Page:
I've seen systems fail under the weather, but for different reasons. A laptop's most critical (and warmest) components can easily reach 60 °C above the environment temperature. They're designed to withstand this torture, because notebooks don't usually leave a lot of room for efficient cooling, nor can they afford to be as power consuming as other systems. When the room temperature goes up, so do the temperatures of the processors.
Today, overheating seldom damages the system, because all modern laptops have a number of precautions. The temperature is monitored and the cooling fans react accordingly. If they can't transport enough heat, the CPU is clocked down to reduce heat dissipation. If the temperature gets dangerously high, the computer shuts down altogether. Different models have different shutdown and maximum temperatures, but they're typically between 90 °C and 105 °C.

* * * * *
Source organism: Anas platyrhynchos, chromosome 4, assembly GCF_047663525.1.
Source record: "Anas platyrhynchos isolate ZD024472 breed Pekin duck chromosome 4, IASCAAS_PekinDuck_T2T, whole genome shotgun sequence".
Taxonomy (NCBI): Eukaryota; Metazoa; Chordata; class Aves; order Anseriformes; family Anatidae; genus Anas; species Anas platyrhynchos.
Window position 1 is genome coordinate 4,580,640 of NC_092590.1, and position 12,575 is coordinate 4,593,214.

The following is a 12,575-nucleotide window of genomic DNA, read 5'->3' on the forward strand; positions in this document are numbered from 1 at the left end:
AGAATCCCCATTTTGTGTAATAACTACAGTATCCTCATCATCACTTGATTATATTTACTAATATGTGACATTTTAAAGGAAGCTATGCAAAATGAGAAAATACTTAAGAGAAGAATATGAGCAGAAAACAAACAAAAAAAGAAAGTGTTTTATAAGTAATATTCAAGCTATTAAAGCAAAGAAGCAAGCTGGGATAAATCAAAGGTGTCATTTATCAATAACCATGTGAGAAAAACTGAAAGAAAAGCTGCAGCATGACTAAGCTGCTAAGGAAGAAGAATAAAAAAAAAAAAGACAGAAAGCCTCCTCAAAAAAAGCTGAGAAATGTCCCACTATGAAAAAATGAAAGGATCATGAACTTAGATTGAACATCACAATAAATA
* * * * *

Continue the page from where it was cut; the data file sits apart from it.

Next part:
A laptop left in a car being powered down wouldn't reach those temperatures if it sat on the engine, let alone on the back seat. You absolutely needn't worry about the electronics breaking down, but if the notebook is left in the sun, it may get hot enough to compromise the structural integrity of the case, which is a fancy way of saying the plastic will get sticky and smell funny. If it does, don't sit on it until it has cooled down. Other than that, you're in the clear.
The recommended storage temperature for most batteries is 15°C (59°F); the extreme allowable temperature is –40°C to 50°C (–40°F to 122°F). When it’s a balmy 35 degrees outside, it’s could be a deadly 65 degrees inside. This Would damage the battery overtime. The best would be to put it in the trunk where the sun can't cause overheat.